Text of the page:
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A co-worker and I are both working on the master branch at the moment. I have some code in my working tree that I don't want to commit (debugging statements and the like). Now if he commits changes to some of those same files, I can't merge them:

$ git merge origin/master
Updating 1b8c5c6..eb44c23
error: Entry '' not uptodate. Cannot merge.

Coming from a subversion background, I'm used to having my working tree automatically merged when I pull changes from the repository and if there are conflicts, I resolve them manually.

The quickest way I have found to do this in git is:

$ git stash
$ git merge origin/master
$ git stash pop

Essentially, removing my uncommitted changes, doing the merge and then re-applying the changes. How can I tell merge to automatically merge my working tree with the changes I'm trying to pull in?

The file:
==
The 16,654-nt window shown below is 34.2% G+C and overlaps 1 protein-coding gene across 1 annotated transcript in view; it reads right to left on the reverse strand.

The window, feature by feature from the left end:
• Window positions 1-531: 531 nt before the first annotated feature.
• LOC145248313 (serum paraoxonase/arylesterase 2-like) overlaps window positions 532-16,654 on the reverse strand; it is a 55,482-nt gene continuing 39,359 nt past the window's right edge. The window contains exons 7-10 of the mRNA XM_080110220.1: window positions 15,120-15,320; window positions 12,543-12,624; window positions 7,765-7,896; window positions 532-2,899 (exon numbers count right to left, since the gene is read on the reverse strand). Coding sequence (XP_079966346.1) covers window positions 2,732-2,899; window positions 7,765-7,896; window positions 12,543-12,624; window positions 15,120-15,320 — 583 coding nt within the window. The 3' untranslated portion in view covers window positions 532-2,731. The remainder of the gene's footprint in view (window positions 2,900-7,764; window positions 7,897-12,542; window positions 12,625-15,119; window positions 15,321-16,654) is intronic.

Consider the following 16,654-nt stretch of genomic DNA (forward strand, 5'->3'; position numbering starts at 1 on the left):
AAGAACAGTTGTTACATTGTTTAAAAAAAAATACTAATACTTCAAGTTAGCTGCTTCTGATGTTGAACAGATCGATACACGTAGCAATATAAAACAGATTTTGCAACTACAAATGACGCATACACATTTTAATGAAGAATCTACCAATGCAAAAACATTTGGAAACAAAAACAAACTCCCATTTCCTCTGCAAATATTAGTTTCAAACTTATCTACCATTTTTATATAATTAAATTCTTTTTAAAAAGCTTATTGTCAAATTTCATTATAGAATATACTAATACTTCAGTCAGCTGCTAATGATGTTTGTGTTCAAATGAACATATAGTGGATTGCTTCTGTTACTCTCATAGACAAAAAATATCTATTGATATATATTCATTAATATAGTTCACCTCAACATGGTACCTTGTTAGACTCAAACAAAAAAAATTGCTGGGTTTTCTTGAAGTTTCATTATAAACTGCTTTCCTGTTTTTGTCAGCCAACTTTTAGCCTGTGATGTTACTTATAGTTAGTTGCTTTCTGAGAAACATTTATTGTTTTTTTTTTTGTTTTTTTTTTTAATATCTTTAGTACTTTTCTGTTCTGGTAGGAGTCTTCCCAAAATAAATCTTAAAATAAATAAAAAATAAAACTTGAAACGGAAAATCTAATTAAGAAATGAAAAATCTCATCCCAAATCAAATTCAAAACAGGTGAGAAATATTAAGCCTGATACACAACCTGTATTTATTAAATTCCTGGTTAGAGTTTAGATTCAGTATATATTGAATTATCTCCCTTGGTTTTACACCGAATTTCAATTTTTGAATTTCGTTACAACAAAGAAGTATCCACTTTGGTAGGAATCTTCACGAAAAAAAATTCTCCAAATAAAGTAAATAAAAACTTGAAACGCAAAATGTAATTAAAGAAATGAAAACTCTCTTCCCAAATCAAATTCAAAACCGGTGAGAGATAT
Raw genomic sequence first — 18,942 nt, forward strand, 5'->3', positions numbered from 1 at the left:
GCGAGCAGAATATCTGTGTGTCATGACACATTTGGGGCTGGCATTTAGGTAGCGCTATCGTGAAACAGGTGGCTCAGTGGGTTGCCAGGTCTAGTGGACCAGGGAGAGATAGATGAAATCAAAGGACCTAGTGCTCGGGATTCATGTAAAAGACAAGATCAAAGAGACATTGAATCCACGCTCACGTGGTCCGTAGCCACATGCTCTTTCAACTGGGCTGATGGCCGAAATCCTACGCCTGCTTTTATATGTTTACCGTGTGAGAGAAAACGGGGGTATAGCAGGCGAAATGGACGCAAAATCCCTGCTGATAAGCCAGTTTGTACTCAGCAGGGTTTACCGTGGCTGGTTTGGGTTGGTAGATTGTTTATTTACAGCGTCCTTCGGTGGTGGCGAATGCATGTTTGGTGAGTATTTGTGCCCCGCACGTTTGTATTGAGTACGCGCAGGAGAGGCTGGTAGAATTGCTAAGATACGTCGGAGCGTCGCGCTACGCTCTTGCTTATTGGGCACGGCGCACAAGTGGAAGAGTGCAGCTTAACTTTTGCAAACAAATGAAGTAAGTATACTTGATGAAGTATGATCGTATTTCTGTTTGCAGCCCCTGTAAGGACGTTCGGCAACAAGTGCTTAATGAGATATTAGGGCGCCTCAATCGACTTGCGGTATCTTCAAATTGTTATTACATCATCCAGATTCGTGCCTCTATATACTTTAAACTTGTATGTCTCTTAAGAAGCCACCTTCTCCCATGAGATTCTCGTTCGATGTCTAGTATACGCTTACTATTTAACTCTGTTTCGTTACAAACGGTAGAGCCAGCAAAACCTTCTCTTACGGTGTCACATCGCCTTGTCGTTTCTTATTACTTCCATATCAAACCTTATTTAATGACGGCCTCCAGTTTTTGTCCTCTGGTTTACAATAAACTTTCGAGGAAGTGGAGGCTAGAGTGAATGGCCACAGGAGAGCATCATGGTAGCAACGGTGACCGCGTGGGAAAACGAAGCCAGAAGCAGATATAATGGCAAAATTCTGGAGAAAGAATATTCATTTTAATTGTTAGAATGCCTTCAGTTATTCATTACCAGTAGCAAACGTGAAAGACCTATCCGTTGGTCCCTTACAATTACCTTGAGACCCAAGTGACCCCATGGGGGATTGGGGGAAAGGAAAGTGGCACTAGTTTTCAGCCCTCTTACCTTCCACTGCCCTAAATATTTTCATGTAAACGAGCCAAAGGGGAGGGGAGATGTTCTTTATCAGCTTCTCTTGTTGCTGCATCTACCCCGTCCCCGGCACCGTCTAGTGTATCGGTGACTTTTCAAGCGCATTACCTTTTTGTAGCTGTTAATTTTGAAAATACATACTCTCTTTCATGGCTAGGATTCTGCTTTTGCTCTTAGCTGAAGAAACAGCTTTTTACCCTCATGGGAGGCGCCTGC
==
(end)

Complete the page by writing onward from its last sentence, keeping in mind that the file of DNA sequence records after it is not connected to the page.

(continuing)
share|improve this question
What if you have merge conflicts? What if you would have merge conflicst in dirty files (files you modified)? See also "Fun with keeping local changes around" at Junio C Hamano (git maintainer) blog: – Jakub Narębski May 2 '09 at 18:01
Thanks for the link. Again though, the vast majority of the time, I expect either no conflicts or very minor ones which I don't mind fixing by hand. I run the same risk of conflict if I commit my dirty files anyway, except then I have to go to the trouble of uncommitting them after. – Jeremy Huiskamp May 2 '09 at 18:28
Related question:… – leo9r Apr 11 at 23:07
up vote 16 down vote accepted

As far as I can tell, the best you can do is what you already have with git stash. I too find it strange that merge wants to deal only with clean trees.

share|improve this answer
I shall put this in my .bashrc: gm() { git stash; git merge $@; git stash pop } And then wait to see how long it takes to bite me in the ass somehow. – Jeremy Huiskamp May 2 '09 at 6:37
@jeremy: you will end up applying a very very old stash one day :). happened to me :). – reto Dec 15 '09 at 11:00